Frightened about proposed medical insurance rate hikes? Connecticut residents can weigh in at an Aug. 15 hearing. – Hartford Courant


The general public could have a likelihood to weigh in on a request by insurance carriers to extend the fee of individual health plans next 12 months by a mean of 20.4%.

The state Insurance Department has scheduled a public hearing for Aug. 15 starting at 9 a.m. The hearing, typically held in a state office constructing downtown, will happen on the Legislative Office Constructing on Capitol Avenue in Hartford. The event was moved to accommodate what is predicted to be a larger-than-usual crowd.

The hearing could have a hybrid format, with some people testifying in person and others testifying virtually. Representatives of the insurance firms could have time to clarify their rate hike requests, and officials from the insurance department will ask questions.

Anyone who desires to testify virtually can join by sending an email to with their name and written remarks by noon on Aug. 12.

Those that need to testify in person can join on the Legislative Office Constructing the day of the hearing, starting at 8:30 a.m. Oral remarks will probably be limited to 3 minutes per person.

Along with the substantial average increase on individual plans, insurers who sell policies on and off Connecticut’s Inexpensive Care Act Exchange are looking for a mean hike of 14.8% on small group plans.!

The requested increases are substantially higher than those sought last 12 months for 2022 health policies. Carriers in 2021 asked for a mean hike of 8.6% on individual plans and 12.9% on small group plans.

The proposals have sparked criticism from health care advocates, who fear more people will forgo coverage because they’ll’t afford it.

“It’s jaw-dropping,” Lynne Ide, program lead for communications outreach and engagement on the Universal Health Care Foundation of Connecticut, said last month. “ these rate requests, the ranges are off the charts.

“Our big concern straight away is, coupled with inflation and the fallout from COVID, these proposed increases spell trouble. Our concern is that individuals will take a take a look at this and choose to go without health coverage, because they simply can’t afford it.”

“My jaw hit the ground, obviously,” added Ted Doolittle, the state’s health care advocate. “I’m deeply concerned that individuals will go without coverage due to these high prices. It’s incumbent on the insurance firms and the providers to clarify to the people within the state why that is inevitable and there is no such thing as a alternative.”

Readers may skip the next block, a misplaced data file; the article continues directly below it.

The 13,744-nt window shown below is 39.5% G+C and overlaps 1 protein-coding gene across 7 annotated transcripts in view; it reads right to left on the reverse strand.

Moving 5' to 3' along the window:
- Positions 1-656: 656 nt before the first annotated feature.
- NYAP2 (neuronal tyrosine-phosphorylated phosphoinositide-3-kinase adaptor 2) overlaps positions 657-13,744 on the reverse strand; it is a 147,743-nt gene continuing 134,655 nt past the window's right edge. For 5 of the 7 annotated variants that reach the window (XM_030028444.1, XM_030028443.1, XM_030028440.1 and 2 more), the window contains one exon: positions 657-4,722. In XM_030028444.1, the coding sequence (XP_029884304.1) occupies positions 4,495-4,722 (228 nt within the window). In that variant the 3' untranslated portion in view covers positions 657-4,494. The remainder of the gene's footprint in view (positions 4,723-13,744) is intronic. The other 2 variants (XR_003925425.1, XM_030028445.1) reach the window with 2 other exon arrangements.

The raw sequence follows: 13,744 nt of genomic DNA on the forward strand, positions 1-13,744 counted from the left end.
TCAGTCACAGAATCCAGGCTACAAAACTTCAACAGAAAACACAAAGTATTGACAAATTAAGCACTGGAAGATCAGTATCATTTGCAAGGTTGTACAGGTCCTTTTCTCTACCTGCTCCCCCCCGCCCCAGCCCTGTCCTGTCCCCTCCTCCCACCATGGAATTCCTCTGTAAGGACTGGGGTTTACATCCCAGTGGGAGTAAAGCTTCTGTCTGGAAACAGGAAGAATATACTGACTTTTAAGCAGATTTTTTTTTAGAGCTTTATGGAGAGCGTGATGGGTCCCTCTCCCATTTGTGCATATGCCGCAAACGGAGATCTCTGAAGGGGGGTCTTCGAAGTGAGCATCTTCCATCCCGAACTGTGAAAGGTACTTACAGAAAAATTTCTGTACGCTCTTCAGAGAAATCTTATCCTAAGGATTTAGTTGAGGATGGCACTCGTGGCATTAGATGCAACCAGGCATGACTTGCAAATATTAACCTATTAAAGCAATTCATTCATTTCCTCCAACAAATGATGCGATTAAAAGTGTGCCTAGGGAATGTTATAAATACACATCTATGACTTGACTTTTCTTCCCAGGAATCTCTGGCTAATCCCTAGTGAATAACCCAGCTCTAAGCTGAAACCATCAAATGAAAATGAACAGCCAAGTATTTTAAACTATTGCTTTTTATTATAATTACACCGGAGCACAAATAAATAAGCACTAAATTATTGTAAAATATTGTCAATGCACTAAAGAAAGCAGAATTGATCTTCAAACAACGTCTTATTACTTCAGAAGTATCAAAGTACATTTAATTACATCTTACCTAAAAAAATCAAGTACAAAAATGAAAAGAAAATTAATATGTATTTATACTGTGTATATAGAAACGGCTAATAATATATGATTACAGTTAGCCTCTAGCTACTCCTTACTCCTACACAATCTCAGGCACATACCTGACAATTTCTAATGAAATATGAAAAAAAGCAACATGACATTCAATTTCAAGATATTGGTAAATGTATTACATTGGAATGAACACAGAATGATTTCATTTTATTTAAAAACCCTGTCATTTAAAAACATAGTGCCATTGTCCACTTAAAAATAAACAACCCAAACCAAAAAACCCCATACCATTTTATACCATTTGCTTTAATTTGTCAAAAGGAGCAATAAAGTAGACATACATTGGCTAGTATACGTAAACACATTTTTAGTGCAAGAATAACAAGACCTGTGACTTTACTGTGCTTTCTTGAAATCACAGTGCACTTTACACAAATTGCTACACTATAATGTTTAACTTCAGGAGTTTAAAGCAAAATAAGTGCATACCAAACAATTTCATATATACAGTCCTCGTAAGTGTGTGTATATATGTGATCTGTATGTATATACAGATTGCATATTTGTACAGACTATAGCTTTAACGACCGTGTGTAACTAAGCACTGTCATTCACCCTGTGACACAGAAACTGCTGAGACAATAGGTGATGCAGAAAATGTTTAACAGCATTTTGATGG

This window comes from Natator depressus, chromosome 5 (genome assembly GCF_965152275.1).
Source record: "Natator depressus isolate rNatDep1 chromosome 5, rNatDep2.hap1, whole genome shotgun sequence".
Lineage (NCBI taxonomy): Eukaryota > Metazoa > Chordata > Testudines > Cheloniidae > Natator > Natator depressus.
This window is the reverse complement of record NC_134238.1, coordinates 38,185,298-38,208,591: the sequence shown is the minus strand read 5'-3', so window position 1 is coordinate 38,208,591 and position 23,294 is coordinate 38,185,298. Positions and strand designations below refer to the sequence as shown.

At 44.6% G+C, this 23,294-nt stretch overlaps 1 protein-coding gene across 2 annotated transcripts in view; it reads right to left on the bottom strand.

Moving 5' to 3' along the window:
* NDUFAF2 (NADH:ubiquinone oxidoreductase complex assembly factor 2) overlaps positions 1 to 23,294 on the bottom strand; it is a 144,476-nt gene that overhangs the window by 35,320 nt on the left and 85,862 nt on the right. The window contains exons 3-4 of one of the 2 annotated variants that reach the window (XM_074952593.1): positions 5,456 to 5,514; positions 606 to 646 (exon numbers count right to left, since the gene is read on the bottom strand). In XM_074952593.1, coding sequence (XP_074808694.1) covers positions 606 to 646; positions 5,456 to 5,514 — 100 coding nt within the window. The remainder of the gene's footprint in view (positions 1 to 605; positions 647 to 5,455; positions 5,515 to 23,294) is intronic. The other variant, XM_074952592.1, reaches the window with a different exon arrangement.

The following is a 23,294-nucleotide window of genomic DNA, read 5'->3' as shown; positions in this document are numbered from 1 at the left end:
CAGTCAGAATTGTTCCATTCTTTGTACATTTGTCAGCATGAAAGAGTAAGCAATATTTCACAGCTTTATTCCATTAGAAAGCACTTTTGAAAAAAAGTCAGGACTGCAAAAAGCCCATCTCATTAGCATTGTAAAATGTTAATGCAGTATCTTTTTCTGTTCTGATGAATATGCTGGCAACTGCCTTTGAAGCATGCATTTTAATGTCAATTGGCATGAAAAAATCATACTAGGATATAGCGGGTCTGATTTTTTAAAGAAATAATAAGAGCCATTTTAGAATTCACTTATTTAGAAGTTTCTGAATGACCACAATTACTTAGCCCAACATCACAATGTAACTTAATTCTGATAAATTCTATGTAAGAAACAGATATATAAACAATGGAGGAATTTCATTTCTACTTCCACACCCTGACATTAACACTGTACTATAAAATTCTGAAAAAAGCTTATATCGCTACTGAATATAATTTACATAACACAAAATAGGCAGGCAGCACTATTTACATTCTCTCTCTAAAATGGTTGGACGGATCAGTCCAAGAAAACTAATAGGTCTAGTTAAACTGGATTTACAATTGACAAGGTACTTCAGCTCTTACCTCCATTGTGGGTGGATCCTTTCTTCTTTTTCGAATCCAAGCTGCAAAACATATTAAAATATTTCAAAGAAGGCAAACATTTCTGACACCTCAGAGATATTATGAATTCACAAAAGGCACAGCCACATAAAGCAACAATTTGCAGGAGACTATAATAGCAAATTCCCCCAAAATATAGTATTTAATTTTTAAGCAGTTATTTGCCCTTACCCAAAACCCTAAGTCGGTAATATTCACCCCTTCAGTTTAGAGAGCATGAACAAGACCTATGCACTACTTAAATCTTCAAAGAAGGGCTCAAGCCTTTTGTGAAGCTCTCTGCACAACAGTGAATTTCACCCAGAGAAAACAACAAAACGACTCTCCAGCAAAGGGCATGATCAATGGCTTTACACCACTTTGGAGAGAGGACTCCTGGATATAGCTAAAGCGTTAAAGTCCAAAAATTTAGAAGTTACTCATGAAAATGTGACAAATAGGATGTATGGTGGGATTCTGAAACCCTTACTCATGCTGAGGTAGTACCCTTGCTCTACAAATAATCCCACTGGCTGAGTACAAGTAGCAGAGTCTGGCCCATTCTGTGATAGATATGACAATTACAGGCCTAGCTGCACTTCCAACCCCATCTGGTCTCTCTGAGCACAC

Attorney General William Tong asked for a special hearing that will allow officials to gather evidence and scrupulously query insurers about their proposed increases. Officials would have the option to cross-examine witnesses and present their very own evidence in a public setting.

To this point, the insurance department has not granted that request, as an alternative choosing the standard informational hearing format that it has followed in recent times.

Three insurers are selling policies on the exchange: Anthem Health Plans, CTCare Advantages Inc., and ConnectiCare Insurance Company Inc.

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Anthem requested a mean increase of 8.6% for individual policies that cover 27,698 people. The proposed changes range from a decrease of 1.8% to a rise of 16.1%, depending on the plan.

The corporate also sought a mean hike of three.6% on small group policies that cover 19,271 residents. The suggested changes range from a decrease of 1.2% to a rise of 26.3%.

CTCare Advantages asked for a mean hike of 24.1% on individual plans that cover 75,003 people. Proposed changes range from a rise of 18.7% to 33.2%, depending on the policy.

It also sought a mean hike of twenty-two.9% on small group plans that cover 3,476 residents (increases range from 20% to twenty-eight.9%).

ConnectiCare Insurance Company, which only sells individual policies on the exchange, requested a mean increase of 25.2% for plans that cover 8,782 people. Suggested hikes range from 17.1% to 32.2%.

The insurance department will make a call this fall on how much of a rise to grant — if any — for the assorted health plans.

Open enrollment for 2023 health policies begins Nov. 1.


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